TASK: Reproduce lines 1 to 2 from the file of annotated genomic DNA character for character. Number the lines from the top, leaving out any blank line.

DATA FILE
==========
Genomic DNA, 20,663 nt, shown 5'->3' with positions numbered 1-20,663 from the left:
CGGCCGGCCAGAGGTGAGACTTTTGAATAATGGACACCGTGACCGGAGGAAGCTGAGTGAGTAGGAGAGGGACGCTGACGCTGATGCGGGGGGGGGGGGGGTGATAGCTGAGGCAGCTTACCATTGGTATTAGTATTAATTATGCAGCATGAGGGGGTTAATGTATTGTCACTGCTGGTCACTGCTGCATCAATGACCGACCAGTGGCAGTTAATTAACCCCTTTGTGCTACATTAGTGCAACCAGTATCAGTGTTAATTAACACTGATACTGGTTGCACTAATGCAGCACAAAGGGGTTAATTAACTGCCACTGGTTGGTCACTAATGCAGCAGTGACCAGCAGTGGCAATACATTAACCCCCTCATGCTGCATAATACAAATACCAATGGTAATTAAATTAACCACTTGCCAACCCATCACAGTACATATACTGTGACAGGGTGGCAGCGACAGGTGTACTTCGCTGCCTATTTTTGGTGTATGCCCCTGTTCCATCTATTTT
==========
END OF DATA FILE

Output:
Genomic DNA, 20,663 nt, shown 5'->3' with positions numbered 1-20,663 from the left:
CGGCCGGCCAGAGGTGAGACTTTTGAATAATGGACACCGTGACCGGAGGAAGCTGAGTGAGTAGGAGAGGGACGCTGACGCTGATGCGGGGGGGGGGGGGGTGATAGCTGAGGCAGCTTACCATTGGTATTAGTATTAATTATGCAGCATGAGGGGGTTAATGTATTGTCACTGCTGGTCACTGCTGCATCAATGACCGACCAGTGGCAGTTAATTAACCCCTTTGTGCTACATTAGTGCAACCAGTATCAGTGTTAATTAACACTGATACTGGTTGCACTAATGCAGCACAAAGGGGTTAATTAACTGCCACTGGTTGGTCACTAATGCAGCAGTGACCAGCAGTGGCAATACATTAACCCCCTCATGCTGCATAATACAAATACCAATGGTAATTAAATTAACCACTTGCCAACCCATCACAGTACATATACTGTGACAGGGTGGCAGCGACAGGTGTACTTCGCTGCCTATTTTTGGTGTATGCCCCTGTTCCATCTATTTT